Saturday, 5 February 2011
Spare a Tanner Gov'nor?
Decimalisation came to the UK in February 1971. Our old pounds, shillings and pence (L.S.D. - librae, solidi, denarii) disappeared although some of the coins remained for a time and in instead of 240 pennies to the pound, in came 100 'new pence' to the pound.
Going metric wasn't new to the Commonwealth with Canada and Australia, New Zealand and South Africa going metric long before the UK. I collected coins as a kid, nothing serious, just foreign coins that people brought home from holiday, that sort of thing, but I did collect one or two nice British pre-decimal coins which I still have today. I was often given the gift of a Crown (five shillings) for birthdays
The school I was at at the time refused to 'teach' us about decimalisation. That was something we had to take on on our own. So when the transition period came along moving to the new system, shop keepers and the retail trade took advantage and raised their prices at the same time conning the public out of millions.
There is still today a lot of nostalgia over old style coinage and I've often wondered why. I think today, I might have had a flash and I think it's to do with language. Even to this day, both my mother (in her seventies) and me still use the phrase 'ten bob' which is the modern 50 pence. There were twenty shillings in the pound and 'bob' was slang for a shilling. It seems that the slang 'bob' might have come from a French 14th century coin of a similar size called a 'bobe,' although no-one is sure.
The BBC today have put some common used phrases on their website, which I will unashamedly 'pinch' that have their history in old coinage. Here are a few examples and I would be interested if you good readers from outside the UK have similar phrases to do with your coinage:
'Spend a penny' - it used to cost (usually women) a penny to put in the slot to use a public toilet.
'Bob-a-job week' - Boy Scouts (I don't know if Girl Guides did this - enlighten me) used to go from door to door in their neighbourhood and charge a shilling ('bob') to do small household jobs, particularly for the elderly.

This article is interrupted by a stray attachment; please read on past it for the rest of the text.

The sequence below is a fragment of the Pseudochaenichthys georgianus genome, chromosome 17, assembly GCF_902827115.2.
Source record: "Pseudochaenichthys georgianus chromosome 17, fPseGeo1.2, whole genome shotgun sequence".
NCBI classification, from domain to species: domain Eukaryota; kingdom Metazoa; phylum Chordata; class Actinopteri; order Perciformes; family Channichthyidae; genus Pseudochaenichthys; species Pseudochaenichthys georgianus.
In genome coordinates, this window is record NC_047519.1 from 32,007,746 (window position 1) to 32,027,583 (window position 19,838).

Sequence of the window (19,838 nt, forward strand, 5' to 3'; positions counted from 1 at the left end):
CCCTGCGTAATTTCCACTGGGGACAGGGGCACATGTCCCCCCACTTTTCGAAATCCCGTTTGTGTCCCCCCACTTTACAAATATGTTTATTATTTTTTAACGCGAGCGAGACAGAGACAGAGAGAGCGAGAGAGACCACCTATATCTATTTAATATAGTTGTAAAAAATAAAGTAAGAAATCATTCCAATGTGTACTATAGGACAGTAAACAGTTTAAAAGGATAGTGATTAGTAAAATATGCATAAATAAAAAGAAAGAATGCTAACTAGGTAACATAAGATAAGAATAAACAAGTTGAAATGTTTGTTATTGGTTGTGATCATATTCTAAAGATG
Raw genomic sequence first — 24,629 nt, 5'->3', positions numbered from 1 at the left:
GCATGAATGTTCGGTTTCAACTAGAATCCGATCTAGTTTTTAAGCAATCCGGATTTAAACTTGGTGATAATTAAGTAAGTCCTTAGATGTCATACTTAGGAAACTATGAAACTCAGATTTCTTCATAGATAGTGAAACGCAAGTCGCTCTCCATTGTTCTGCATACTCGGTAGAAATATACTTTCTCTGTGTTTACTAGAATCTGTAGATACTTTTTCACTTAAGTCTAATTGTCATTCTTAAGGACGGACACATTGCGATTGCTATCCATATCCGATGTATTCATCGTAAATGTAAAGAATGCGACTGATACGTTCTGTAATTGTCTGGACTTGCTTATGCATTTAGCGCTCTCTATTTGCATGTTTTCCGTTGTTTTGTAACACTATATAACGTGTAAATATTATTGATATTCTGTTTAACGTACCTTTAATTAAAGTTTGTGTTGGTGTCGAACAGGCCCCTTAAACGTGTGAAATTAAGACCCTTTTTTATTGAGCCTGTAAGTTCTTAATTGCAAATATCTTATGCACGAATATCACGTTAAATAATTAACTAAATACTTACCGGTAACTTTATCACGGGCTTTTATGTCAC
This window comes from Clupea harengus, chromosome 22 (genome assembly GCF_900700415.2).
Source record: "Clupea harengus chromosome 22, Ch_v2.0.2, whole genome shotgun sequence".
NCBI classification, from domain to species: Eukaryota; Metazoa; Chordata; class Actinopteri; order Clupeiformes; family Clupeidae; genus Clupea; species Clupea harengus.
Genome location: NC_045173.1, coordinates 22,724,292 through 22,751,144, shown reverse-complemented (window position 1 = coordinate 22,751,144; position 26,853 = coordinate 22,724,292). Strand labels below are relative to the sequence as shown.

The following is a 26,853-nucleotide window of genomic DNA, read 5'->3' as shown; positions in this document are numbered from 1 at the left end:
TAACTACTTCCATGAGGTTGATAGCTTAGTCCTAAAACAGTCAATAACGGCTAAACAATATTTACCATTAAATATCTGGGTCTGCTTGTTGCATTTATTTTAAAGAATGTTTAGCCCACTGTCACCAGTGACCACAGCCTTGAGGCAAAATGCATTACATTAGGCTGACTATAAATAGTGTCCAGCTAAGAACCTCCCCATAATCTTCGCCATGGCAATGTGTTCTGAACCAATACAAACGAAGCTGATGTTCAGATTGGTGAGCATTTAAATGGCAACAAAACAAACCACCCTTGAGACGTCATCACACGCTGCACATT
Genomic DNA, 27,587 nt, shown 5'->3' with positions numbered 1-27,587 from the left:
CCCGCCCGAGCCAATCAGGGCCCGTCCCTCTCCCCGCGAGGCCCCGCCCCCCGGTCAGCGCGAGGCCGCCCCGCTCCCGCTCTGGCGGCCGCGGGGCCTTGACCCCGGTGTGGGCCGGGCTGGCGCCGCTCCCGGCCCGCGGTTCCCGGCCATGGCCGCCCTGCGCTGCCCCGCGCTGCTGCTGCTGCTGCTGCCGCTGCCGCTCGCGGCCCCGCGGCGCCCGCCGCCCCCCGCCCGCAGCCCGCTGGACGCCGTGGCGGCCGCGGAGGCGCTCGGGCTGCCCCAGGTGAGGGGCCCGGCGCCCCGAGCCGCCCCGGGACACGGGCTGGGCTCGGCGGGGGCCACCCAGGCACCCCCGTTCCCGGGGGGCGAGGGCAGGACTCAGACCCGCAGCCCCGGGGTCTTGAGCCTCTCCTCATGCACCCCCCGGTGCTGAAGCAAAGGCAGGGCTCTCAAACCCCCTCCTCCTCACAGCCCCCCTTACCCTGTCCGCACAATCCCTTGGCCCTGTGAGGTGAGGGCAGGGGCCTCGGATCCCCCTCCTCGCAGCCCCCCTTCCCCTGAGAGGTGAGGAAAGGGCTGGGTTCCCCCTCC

'You look like you've lost half a crown and found a sixpence' - to look fed up or depressed. Clearly losing half a crown, (two shillings and sixpence), and finding a sixpence (half a shilling or slang 'tanner'*) is not in anyones best interest.
'Take the King's Shilling' - When recruiting in the 18th and 19th centuries, sailors and soldiers were offered a shilling to sign up, a sort of immediate binding contract.
'It can turn on a sixpence' - to turn quickly in a small space - relates to the small nature of a sixpence coin.
'A penny for your thoughts' - someone in deep meaningful thought. The phrase is often used to snap them out of it and an invitation to share those thoughts.
'To coin a phrase' - coining in its old meaning means creating money, so when you created a new phrase or use a particularly clever phrase for the situation, you would 'coin a phrase.'
'The other side of the coin' - the coin has two different sides, the obverse (where the head is) and the reverse - so it was said to be an alternative argument or point of view.
The western history of coins and then the start of organised money goes back to around 700BC and began in the Greek Islands.
What would we do without coins? A huge and fascinating subject.
I have enough money to last me to the end of my life - unless I actually have to buy anything!
Thanks to Wikipedia and BBC News On-line for some of the material today and the photo of the 'tanner' is from Wikipedia.
*Slang for a sixpence - a tanner, is from the designer of George ll coins, John Sigismund Tanner.